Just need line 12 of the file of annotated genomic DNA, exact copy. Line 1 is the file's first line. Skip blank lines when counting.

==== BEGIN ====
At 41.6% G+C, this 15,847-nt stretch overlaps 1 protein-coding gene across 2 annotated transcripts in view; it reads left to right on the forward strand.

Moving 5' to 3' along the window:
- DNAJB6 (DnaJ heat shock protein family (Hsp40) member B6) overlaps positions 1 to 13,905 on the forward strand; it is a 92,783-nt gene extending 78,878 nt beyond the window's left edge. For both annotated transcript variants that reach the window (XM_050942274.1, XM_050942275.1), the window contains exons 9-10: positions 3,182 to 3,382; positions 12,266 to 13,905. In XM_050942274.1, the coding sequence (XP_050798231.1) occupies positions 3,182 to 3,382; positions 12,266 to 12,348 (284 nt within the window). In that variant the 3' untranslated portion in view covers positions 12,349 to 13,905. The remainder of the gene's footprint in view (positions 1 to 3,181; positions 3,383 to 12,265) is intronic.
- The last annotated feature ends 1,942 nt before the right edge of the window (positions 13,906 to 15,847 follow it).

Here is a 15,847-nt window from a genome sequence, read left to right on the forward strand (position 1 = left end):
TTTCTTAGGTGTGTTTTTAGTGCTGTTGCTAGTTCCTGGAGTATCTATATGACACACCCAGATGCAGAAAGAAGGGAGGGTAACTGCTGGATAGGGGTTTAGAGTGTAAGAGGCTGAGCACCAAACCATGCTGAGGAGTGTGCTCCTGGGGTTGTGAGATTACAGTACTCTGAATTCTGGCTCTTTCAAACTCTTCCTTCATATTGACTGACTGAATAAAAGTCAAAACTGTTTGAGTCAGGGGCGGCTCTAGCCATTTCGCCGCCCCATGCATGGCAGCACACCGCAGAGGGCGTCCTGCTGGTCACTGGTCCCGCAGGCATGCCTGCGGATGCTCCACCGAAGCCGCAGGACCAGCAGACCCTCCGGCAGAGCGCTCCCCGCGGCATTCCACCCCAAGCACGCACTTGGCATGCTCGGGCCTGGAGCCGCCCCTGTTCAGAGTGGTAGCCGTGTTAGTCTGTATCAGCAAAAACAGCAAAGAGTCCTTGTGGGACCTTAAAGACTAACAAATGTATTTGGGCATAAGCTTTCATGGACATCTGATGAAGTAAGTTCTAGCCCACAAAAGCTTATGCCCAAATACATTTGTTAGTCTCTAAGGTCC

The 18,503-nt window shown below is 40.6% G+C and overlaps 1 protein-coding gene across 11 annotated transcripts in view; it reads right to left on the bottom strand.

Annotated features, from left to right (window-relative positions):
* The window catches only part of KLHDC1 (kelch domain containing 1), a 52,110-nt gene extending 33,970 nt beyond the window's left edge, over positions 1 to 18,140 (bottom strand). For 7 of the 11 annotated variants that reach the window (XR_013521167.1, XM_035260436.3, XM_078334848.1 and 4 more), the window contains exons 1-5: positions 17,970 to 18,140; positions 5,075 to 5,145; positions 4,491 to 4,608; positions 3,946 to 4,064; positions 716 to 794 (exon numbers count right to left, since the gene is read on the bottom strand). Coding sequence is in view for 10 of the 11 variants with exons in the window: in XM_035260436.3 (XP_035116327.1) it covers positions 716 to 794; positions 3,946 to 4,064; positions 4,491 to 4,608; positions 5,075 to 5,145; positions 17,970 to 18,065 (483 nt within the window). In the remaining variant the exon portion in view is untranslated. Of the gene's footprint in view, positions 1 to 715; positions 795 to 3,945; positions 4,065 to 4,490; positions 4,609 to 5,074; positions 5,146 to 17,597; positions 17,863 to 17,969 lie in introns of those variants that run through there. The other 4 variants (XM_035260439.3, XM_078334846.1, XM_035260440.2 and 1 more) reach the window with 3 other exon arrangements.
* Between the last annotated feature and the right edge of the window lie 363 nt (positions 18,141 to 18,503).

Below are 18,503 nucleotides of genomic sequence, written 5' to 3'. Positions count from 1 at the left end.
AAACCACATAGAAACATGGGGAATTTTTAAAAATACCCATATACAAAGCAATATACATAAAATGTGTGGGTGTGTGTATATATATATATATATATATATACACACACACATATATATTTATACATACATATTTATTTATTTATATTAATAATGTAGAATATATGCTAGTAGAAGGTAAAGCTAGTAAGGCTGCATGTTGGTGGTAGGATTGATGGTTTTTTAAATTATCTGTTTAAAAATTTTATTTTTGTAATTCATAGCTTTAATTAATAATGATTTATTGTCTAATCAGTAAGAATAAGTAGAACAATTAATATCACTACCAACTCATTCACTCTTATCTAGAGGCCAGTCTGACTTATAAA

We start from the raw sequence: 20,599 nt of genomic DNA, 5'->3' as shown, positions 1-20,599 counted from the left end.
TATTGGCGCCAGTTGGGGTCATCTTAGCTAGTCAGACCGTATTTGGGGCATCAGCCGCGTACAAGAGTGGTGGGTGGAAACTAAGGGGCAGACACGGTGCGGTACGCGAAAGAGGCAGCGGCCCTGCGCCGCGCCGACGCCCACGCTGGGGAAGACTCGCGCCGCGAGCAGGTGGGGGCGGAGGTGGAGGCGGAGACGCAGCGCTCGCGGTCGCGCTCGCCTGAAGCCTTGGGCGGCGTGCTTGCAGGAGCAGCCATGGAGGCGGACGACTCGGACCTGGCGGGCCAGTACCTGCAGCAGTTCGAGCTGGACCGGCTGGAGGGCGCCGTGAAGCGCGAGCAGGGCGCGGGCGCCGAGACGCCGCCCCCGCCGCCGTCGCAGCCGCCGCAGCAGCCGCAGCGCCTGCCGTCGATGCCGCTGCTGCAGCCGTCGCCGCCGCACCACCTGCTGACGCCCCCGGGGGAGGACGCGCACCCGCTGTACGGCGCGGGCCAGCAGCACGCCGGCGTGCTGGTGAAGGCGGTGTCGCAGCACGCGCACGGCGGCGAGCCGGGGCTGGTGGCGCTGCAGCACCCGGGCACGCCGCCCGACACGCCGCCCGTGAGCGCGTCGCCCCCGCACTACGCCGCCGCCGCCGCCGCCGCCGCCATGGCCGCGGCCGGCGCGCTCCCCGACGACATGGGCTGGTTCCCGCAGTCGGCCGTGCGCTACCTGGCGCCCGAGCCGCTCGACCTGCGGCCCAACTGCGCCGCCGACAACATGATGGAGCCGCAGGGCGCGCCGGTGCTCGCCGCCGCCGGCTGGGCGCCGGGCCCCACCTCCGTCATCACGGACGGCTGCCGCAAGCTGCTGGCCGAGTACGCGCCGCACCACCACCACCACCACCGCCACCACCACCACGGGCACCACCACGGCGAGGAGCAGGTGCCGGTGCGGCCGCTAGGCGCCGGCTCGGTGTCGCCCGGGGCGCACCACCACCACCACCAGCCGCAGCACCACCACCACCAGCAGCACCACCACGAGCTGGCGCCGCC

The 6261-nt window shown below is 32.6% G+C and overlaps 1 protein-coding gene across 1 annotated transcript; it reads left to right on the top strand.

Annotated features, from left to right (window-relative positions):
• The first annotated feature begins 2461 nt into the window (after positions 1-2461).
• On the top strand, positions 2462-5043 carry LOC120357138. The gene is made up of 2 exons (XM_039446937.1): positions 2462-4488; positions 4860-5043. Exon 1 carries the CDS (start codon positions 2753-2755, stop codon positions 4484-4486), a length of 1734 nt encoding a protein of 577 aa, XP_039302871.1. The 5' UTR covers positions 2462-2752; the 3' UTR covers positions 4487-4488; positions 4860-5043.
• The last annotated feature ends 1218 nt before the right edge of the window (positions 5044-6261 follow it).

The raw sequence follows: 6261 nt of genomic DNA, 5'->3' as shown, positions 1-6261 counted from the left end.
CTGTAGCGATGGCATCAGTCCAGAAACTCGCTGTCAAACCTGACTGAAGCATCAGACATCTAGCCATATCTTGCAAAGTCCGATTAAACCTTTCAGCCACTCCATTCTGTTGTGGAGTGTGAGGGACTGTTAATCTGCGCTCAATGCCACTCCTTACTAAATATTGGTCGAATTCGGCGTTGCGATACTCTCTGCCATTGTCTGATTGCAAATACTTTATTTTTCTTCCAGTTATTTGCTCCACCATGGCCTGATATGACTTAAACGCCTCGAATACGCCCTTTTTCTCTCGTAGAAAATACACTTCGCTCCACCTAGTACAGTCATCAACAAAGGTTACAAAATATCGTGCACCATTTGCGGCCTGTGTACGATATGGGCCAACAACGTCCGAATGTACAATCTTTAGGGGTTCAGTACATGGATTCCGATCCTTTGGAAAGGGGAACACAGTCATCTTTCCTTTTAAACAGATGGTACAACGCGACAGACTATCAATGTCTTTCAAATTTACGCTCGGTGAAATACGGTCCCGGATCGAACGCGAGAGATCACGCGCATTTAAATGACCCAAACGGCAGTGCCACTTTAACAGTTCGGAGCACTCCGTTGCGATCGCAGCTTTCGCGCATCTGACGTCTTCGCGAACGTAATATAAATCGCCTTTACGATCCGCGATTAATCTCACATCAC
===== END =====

AAACCACATAGAAACATGGGGAATTTTTAAAAATACCCATATACAAAGCAATATACATAAAATGTGTGGGTGTGTGTATATATATATATATATATATATACACACACACATATATATTTATACATACATATTTATTTATTTATATTAATAATGTAGAATATATGCTAGTAGAAGGTAAAGCTAGTAAGGCTGCATGTTGGTGGTAGGATTGATGGTTTTTTAAATTATCTGTTTAAAAATTTTATTTTTGTAATTCATAGCTTTAATTAATAATGATTTATTGTCTAATCAGTAAGAATAAGTAGAACAATTAATATCACTACCAACTCATTCACTCTTATCTAGAGGCCAGTCTGACTTATAAA